Not all controlled-release Nitrogen products are created equal…matching the right product with the application method and farming practices is important. The easy answer is: some work, some don’t. However, if used properly, a few products have proven viable.

  • Main options: coated, non-coated, chemical release, and other products
  • All claim to reduce nitrogen loss by delaying total supply until plants need the nutrient
  • Sulfur-coated urea releases N as it slowly degrades by microbial, chemical, and physical
    processes. An additional polymer coat may be applied.
  • Polymer-coated urea: controlled by the properties of the coating
  • Chemical-controlled: react with aldehydes to form fertilizer(s) with low solubility
  • Good reasons to use inhibitors:
              o   High-value crops
              o   Environmentally sensitive land
              o   Areas susceptible to Nitrogen loss
              o   Areas limited to repeat applications [wheat fields, variable terrain]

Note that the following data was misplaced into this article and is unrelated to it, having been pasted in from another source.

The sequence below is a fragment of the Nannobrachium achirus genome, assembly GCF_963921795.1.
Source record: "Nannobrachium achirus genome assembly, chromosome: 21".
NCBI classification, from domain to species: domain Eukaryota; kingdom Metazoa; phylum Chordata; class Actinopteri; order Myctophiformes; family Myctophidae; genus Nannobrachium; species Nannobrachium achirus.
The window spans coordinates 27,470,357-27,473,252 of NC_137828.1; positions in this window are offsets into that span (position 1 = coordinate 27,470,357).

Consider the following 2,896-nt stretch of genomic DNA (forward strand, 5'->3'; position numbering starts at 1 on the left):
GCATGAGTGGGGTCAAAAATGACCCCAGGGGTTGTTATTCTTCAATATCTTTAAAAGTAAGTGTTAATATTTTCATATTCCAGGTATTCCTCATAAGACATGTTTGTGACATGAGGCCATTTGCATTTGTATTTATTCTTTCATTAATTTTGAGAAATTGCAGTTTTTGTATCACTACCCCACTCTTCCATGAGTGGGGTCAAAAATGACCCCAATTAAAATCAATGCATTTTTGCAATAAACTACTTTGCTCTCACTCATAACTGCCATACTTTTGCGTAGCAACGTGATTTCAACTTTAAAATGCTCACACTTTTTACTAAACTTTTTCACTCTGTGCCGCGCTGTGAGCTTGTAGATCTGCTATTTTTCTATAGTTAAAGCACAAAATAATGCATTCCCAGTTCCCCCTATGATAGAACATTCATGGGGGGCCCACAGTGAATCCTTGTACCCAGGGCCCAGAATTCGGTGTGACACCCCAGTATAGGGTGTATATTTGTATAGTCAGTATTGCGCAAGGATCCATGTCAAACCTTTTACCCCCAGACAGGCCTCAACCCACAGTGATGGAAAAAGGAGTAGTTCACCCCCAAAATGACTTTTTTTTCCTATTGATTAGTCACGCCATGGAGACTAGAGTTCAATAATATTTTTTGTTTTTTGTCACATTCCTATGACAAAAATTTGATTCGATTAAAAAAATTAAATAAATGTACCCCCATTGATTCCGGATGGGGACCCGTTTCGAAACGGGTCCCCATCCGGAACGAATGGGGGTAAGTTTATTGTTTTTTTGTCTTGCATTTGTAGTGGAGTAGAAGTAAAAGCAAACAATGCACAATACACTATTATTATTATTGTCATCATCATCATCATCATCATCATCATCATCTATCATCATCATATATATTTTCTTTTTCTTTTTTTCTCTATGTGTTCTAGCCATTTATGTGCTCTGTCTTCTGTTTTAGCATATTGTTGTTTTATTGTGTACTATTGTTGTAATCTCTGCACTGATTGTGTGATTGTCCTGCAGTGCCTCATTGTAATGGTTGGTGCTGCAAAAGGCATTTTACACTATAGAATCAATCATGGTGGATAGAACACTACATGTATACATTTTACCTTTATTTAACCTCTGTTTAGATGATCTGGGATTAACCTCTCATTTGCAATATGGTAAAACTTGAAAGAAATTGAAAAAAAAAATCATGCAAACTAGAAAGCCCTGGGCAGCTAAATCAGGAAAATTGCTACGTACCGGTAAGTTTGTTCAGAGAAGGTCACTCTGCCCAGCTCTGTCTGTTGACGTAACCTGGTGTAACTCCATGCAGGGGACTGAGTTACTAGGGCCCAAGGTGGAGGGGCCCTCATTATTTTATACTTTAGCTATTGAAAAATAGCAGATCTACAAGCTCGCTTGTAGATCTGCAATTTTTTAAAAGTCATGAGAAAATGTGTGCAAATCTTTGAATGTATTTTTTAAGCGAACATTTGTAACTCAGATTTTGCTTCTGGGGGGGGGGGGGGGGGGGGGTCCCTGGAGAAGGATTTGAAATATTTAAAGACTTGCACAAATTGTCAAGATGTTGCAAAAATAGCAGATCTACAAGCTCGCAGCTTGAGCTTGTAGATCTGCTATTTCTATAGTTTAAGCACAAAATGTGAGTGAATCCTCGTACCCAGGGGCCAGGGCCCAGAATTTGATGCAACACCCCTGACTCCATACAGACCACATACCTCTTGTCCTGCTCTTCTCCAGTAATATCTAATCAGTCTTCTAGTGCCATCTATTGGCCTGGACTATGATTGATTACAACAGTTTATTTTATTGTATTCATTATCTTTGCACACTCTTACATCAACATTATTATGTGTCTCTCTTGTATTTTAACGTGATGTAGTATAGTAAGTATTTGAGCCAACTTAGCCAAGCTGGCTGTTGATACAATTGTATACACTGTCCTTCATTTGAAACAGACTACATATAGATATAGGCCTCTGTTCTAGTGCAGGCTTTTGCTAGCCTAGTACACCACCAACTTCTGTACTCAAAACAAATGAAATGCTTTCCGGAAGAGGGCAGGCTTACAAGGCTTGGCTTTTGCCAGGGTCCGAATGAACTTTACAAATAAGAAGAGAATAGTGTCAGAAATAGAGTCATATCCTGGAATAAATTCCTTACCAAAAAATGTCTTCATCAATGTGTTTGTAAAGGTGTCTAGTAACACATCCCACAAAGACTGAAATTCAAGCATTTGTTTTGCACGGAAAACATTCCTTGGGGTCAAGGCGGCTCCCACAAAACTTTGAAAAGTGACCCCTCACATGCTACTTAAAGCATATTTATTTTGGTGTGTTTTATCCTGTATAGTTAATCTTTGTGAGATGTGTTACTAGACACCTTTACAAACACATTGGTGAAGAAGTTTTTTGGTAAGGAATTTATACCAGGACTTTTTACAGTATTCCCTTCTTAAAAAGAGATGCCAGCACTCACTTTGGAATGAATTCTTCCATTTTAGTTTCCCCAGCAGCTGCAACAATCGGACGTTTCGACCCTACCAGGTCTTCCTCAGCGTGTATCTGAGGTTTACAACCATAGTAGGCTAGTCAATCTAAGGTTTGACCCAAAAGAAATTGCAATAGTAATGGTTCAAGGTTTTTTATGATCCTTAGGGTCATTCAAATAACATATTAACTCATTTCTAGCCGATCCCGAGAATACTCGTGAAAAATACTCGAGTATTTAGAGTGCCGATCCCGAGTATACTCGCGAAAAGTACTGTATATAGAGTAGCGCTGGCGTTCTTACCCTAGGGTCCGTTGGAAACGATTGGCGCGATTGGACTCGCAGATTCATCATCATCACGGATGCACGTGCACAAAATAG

• More IN-DEPTH
              o   Sulfur+Polymer Coat: hybrid approach, thin layer of polymer with                       sulfur layer improve consistency of release
              o   Polymer Coat: hydrophobic coating that temporarily isolates nitrogen
                            - Unaffected by nature; release can be predicted
                            - High cost, limited adoption in row crop – widely adapted in                                   high value crops
              o   Urea-Formaldehyde/Methylene Urea: by reacting with aldehydes,                          compounds with high molecular weights and complex chemical s                            structures with low water solubility can be created.
                              - Products can vary depending on manufacturing process
                              - Release pattern is influenced by environmental factors
              o   Urea-Triazones: aldehyde+ammonia reacted with urea in an aqueous                      medium under controlled conditions which results in a liquid fertilizer                  as a stable solution in both a triazone form and unreacted urea                              [UAN].

For more information, check out this study from NDSU: